Kitchen | | | | |
Replacing Damaged Kitchen Tile
Microwave Oven Buyer's Guide
A New Kitchen with a New Kitchen Island
Installing a New Garbage Disposal
Creating Kitchen Storage Space
A New Floor for Your New Kitchen
Changing Your Kitchen Counters
Dishwasher Repair and Information
Guide to Buying a New Kitchen Range
Replacing Your Ceramic Tile
Maintenance & Repair of Your Refrigerator
A Guide to Kitchen Ranges
Freezer Tips

Dishwasher Repair and Information

Aren't you tired of hand-washing your dishes yet? Or having the kids wash them? And yet, there the dish washer sits, in the corner of the kitchen, waiting to help you out--except it's broken. You can't afford a repairman, so instead, you've chosen to do without. Fortunately, it doesn't have to be this way. By understanding the basics of how a dishwasher works and how it runs, you can do many simple repairs yourself and also do regular preventive maintenance, to make sure it never breaks down again.

During a dishwasher's wash cycle, water and detergent are mixed and heated then sprayed with some force onto the dishes to clean them. The dirty water is then pumped out, and fresh, clean, hot water is sprayed onto the dishes to rinse them. Depending on the type of dishwasher, the dishes are then air or heat dried.

There is a large selection of detergents to choose from for the dishwasher. Some have just a detergent whilst others have added ingredients such as rinse agents. Whichever you use, in hard water areas, the machines will need water softer salts to keep them lime scale free.

As with many appliances, dishwashers can come in a variety of styles and options, from the most basic, with single-wash programs, to the ultra modern, with time delays and digital display read outs. All of them work in basically the same way. The door shuts and then presses a latch. Water is allowed into the tank through the water inlet valve, through either the hot or cold inlets. A float closes off the valve when the water reaches a certain level so there is no overflowing. Modern machines may use a timer for the same job.

The inlet valve closing releases the detergent and it mixes with the hot water or at this stage, the detergent and water are heated together by a heating element inside the main body of the machine. Poor cleaning can be a sign that the water is not being heated sufficiently hot enough.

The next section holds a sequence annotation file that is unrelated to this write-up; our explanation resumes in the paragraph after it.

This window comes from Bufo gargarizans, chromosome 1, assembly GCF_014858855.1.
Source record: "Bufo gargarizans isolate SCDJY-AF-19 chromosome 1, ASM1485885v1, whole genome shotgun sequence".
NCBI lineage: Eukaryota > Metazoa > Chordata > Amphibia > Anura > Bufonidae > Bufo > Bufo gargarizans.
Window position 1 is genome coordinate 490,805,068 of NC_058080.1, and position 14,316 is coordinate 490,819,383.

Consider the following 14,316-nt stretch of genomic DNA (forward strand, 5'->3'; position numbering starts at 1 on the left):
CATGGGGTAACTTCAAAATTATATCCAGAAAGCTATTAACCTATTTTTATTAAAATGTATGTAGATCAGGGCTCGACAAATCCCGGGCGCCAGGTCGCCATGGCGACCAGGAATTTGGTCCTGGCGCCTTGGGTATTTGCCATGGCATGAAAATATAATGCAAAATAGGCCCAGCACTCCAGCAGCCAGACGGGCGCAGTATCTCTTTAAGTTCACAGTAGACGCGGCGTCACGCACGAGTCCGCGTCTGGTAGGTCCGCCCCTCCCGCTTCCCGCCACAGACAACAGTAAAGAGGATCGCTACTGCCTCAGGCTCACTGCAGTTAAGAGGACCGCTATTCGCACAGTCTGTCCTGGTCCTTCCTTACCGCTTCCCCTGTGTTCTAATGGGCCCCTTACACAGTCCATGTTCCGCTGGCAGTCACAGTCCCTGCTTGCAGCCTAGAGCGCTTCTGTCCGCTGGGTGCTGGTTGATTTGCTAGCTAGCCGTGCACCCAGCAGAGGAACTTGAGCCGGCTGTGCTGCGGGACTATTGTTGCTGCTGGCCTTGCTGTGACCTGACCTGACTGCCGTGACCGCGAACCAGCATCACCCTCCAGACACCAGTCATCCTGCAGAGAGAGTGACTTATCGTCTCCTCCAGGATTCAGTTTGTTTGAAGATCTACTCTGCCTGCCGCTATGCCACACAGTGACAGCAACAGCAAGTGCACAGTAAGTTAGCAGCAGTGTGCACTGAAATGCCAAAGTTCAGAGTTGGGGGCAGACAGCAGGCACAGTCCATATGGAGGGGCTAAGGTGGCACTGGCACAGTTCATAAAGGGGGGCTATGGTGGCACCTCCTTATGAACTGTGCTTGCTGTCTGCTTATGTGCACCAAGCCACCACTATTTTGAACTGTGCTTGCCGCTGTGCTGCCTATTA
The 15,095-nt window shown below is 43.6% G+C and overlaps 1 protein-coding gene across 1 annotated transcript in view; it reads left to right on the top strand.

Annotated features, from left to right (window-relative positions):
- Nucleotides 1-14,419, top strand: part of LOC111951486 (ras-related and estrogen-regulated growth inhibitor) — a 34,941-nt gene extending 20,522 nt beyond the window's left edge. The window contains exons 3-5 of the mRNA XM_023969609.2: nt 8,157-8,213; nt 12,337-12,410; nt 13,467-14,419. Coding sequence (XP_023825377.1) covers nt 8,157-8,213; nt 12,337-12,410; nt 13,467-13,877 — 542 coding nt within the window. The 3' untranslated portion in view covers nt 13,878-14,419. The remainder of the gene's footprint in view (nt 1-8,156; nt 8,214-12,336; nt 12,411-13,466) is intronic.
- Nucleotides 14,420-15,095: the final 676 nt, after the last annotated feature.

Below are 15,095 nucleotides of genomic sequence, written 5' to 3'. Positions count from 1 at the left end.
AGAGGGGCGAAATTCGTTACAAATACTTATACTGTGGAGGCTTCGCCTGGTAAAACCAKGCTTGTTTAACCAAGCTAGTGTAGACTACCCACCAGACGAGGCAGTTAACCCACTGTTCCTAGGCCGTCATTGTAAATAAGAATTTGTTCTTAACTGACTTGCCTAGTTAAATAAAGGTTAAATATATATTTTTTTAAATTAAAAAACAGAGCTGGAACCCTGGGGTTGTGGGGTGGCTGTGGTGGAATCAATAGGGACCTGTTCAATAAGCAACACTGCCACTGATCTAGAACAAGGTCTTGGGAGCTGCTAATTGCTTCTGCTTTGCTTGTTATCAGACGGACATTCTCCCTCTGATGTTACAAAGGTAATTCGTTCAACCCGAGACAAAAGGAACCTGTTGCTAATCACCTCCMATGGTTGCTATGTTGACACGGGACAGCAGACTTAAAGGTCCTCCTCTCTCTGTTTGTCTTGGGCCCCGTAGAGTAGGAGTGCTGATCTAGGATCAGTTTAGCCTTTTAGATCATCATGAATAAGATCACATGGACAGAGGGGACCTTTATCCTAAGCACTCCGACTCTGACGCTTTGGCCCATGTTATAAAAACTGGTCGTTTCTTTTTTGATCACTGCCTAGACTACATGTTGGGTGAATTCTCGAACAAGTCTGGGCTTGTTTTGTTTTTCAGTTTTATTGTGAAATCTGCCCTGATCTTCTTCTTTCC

Inside the dishwasher, the water is forced at pressure through the spray arms by the motor pump; this forces them to rotate and spray water over the dishes. Two-way motors force the dirty water out through the drains by changing their direction after pumping water in.

After the detergent and rinse cycles, the dishes are dried by the heating element. Rinse agents assure that dishes dry without spotting or streaking. Some dishwashers make use of fans for air-drying and thermostats rather than timers to end the cycle.

Here are some useful troubleshooting tips to remember in case anything goes wrong with your cook’s best friend, the dishwasher.

     When our dishwasher will not operate. . .

  1. If nothing electrical in the house works, check the fuse box to see if a breaker has been tripped.
  2. Check the plug has not come loose from the electrical socket.
  3. Check the fuse in the plug.
  4. Check the wiring for breaks or burns.
  5. Make sure the latch is connecting to the trigger as the door closes.
  6. Test the selector switch; is just one program not working or is it all of them?
  7. If the motor is attempting to pump check to see the door is closing tightly and not jammed.
  8. Check the timer motor and belt drive to see if they are broken or damaged.
  9. If the dishwasher runs but does not fill or drain check the water valves and float assembly.
  10. Check the fill water tubes for kinks and that the inlet valve is free of debris.
  11. Check the drainage outlets are open and clean.
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